The genus Gynura is a subgroup of the Asteraceae family of plants, which also includes popular flowering plants such as sunflowers and asters, and familiar edible plants such as lettuces and artichokes. There are several species included in the genus, with one of the best-known being the purple passion plant, Gynura aurantiaca. This species is a flowering perennial vine that is often grown as a decorative potted plant. Many other species of the genus Gynura are wholesome, edible vegetables that are somewhat similar to spinach. The genus is native to Asia, where many of the edible species are grown for food.
Purple passion plants, which may also be called velvet plants, royal velvets, or purple velvets, get their various names from their purple leaves that are covered in tiny hairs, giving them a fuzzy, velvety feel. They are popular as indoor potted plants or as outdoor garden plants because of this strikingly colored foliage, and also because they are relatively easy to grow. The plants also have small, orange colored flowers that bloom in summer, but these flowers emit an unpleasant odor. Many growers choose to prune the flowers off the plant before they fully bud because of their smell.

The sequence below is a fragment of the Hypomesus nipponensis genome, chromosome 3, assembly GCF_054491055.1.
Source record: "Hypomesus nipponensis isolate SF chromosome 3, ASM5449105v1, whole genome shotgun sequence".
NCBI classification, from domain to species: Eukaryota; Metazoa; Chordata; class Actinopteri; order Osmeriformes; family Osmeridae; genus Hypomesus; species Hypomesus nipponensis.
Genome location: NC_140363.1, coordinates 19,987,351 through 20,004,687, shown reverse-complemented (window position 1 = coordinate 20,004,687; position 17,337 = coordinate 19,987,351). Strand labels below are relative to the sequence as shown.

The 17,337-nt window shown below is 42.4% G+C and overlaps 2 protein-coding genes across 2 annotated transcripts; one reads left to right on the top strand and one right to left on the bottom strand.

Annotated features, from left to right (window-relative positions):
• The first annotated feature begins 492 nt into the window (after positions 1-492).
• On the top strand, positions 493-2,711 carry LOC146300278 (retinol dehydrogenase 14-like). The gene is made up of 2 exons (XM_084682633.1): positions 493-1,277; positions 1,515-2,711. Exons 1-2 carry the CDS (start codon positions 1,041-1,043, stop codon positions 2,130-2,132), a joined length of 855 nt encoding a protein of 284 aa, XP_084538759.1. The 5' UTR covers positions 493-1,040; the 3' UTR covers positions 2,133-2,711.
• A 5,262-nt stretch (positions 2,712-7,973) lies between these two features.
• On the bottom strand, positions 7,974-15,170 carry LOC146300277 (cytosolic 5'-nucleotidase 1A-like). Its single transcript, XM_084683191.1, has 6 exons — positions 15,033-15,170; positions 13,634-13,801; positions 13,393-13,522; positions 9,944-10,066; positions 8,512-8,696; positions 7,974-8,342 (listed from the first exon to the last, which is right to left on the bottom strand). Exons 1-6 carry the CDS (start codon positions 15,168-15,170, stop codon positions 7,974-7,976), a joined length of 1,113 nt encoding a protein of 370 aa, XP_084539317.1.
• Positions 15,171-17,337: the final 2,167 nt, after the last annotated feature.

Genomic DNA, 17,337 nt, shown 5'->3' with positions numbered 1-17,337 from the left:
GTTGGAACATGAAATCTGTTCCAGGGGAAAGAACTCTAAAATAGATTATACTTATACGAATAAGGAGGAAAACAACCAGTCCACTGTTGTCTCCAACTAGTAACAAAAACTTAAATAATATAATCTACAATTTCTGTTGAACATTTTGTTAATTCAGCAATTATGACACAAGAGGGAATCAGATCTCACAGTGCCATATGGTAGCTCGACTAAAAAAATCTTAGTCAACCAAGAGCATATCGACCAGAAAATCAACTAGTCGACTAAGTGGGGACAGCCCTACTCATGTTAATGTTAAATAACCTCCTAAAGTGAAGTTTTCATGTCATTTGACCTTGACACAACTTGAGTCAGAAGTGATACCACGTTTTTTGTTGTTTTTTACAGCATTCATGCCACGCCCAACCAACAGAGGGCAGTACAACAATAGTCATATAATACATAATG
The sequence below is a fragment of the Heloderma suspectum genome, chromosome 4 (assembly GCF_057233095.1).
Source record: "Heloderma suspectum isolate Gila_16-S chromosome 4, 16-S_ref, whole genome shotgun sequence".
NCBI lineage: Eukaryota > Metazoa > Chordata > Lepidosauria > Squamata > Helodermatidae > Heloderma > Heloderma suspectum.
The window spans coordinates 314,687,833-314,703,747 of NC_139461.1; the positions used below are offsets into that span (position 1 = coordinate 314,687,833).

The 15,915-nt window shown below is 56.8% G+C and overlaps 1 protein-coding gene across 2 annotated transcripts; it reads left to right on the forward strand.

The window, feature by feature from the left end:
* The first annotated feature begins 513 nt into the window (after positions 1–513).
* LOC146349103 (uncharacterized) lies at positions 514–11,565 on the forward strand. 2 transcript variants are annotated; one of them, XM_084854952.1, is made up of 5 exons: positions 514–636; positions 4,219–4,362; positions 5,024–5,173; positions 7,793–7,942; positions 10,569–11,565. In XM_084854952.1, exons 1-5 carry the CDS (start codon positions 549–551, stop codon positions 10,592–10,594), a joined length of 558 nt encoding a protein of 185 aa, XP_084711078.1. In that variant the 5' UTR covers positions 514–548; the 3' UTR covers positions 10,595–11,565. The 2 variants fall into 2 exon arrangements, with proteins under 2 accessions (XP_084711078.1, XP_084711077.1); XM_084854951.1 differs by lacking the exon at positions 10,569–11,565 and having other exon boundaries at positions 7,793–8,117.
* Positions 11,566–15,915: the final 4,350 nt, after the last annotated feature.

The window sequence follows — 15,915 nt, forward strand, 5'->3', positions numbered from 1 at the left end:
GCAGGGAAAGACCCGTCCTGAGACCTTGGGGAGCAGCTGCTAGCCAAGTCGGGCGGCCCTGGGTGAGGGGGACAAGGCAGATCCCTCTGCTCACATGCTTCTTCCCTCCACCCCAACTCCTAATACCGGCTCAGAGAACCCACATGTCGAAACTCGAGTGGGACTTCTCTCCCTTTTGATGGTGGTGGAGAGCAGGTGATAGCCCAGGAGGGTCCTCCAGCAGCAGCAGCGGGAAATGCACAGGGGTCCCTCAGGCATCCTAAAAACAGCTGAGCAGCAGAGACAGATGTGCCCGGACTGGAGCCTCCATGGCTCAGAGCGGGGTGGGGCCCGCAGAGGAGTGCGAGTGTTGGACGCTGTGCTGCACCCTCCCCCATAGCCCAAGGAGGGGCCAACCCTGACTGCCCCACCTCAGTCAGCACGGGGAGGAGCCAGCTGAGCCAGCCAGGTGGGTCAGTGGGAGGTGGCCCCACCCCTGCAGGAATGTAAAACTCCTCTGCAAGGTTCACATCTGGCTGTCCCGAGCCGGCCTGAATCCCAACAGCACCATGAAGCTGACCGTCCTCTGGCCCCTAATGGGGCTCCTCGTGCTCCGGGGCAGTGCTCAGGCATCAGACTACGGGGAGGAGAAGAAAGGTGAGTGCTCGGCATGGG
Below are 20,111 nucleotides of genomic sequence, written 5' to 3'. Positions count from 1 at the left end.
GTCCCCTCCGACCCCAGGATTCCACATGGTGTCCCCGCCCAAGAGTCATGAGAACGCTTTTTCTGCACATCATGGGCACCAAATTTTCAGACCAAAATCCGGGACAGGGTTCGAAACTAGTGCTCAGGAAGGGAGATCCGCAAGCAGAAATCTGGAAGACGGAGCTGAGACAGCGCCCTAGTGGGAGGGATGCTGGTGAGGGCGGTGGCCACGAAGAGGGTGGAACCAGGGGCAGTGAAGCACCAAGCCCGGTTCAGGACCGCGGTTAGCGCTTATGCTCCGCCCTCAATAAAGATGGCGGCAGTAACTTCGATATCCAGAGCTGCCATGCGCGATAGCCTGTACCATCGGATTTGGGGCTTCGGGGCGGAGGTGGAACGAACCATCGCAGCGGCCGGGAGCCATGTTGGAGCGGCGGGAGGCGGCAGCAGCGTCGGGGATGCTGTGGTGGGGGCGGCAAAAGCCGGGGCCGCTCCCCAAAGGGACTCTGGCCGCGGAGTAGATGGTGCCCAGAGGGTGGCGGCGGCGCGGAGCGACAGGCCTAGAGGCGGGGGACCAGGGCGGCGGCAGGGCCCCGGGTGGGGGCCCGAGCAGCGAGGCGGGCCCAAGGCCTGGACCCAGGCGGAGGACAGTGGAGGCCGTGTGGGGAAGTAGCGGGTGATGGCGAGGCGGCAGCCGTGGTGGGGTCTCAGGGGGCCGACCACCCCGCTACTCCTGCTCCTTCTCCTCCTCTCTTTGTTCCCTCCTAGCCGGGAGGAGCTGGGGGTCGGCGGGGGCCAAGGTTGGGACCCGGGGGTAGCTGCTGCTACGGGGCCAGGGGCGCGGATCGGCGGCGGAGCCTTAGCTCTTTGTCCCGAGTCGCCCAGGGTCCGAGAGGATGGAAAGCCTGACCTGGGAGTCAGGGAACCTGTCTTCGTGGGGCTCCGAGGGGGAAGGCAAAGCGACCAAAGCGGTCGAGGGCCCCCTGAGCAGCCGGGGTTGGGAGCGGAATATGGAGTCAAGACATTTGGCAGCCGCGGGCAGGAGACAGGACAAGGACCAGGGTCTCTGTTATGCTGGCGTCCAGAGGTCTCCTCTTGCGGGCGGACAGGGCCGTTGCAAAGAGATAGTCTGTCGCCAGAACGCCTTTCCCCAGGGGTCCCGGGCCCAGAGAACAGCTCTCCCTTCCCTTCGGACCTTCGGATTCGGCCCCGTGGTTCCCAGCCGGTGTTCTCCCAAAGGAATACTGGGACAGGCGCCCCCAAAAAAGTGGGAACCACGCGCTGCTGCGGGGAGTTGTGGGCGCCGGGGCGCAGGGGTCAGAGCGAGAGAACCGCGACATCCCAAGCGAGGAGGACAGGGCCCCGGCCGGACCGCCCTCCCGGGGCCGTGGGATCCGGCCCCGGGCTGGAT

The purple passion plant may be cultivated indoors or outdoors and is usually propagated from cuttings, although it may also be propagated from seed if viable seeds are available. If the plant is grown outdoors, its vines will spread readily, so it is often planted as a ground cover or confined to pots to restrict the growth of the vines. Whether grown as a houseplant or a garden plant, a purple passion plant requires slightly moist soil and plenty of light to thrive, with good lighting intensifying the purple color of the leaves. Older vine growths can be pruned back to give the plant a fuller, healthier appearance. The plant also tends to attract pests, such as spider mites or aphids, so it should be regularly checked for parasites.
Another species of the genus Gynura, Gynura crepioides, is an edible vegetable that is similar in appearance to spinach, hence its common name, Okinawan spinach. The species Gynura bicolor, which is also edible, may also be referred to by this name. Leaves from both types of plant are edible, and have a unique, slightly tangy or bitter taste. The leaves may be served raw in salads or cooked, often in a stir fry or saute.